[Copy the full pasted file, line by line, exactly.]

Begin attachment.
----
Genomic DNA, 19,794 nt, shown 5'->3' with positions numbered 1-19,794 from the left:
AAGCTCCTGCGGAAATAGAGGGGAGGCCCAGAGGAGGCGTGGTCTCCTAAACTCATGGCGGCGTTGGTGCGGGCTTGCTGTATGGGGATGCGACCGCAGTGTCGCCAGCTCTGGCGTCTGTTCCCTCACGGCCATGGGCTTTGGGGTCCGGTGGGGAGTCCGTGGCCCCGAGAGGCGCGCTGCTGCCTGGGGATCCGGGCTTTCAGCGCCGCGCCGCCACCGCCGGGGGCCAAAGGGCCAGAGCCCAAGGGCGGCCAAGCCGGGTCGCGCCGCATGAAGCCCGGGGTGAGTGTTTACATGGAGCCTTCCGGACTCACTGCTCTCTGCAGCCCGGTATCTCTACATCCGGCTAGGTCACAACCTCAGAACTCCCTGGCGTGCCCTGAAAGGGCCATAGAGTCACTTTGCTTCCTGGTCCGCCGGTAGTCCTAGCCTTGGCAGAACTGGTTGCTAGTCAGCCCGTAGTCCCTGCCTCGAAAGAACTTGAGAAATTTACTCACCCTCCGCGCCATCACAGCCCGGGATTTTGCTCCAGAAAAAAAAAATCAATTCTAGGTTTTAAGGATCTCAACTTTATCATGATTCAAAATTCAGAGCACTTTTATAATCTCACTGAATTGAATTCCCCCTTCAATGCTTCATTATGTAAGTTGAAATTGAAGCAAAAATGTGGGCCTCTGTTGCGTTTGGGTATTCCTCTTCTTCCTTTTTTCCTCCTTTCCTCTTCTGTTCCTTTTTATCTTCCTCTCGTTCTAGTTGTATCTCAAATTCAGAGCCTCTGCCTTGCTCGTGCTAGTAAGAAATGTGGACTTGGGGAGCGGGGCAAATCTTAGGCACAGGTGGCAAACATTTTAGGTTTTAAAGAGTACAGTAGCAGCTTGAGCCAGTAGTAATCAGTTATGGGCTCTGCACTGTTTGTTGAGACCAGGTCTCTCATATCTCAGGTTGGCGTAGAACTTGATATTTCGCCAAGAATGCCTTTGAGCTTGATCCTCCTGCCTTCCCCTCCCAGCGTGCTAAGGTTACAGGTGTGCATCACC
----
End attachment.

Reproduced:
Genomic DNA, 19,794 nt, shown 5'->3' with positions numbered 1-19,794 from the left:
AAGCTCCTGCGGAAATAGAGGGGAGGCCCAGAGGAGGCGTGGTCTCCTAAACTCATGGCGGCGTTGGTGCGGGCTTGCTGTATGGGGATGCGACCGCAGTGTCGCCAGCTCTGGCGTCTGTTCCCTCACGGCCATGGGCTTTGGGGTCCGGTGGGGAGTCCGTGGCCCCGAGAGGCGCGCTGCTGCCTGGGGATCCGGGCTTTCAGCGCCGCGCCGCCACCGCCGGGGGCCAAAGGGCCAGAGCCCAAGGGCGGCCAAGCCGGGTCGCGCCGCATGAAGCCCGGGGTGAGTGTTTACATGGAGCCTTCCGGACTCACTGCTCTCTGCAGCCCGGTATCTCTACATCCGGCTAGGTCACAACCTCAGAACTCCCTGGCGTGCCCTGAAAGGGCCATAGAGTCACTTTGCTTCCTGGTCCGCCGGTAGTCCTAGCCTTGGCAGAACTGGTTGCTAGTCAGCCCGTAGTCCCTGCCTCGAAAGAACTTGAGAAATTTACTCACCCTCCGCGCCATCACAGCCCGGGATTTTGCTCCAGAAAAAAAAAATCAATTCTAGGTTTTAAGGATCTCAACTTTATCATGATTCAAAATTCAGAGCACTTTTATAATCTCACTGAATTGAATTCCCCCTTCAATGCTTCATTATGTAAGTTGAAATTGAAGCAAAAATGTGGGCCTCTGTTGCGTTTGGGTATTCCTCTTCTTCCTTTTTTCCTCCTTTCCTCTTCTGTTCCTTTTTATCTTCCTCTCGTTCTAGTTGTATCTCAAATTCAGAGCCTCTGCCTTGCTCGTGCTAGTAAGAAATGTGGACTTGGGGAGCGGGGCAAATCTTAGGCACAGGTGGCAAACATTTTAGGTTTTAAAGAGTACAGTAGCAGCTTGAGCCAGTAGTAATCAGTTATGGGCTCTGCACTGTTTGTTGAGACCAGGTCTCTCATATCTCAGGTTGGCGTAGAACTTGATATTTCGCCAAGAATGCCTTTGAGCTTGATCCTCCTGCCTTCCCCTCCCAGCGTGCTAAGGTTACAGGTGTGCATCACC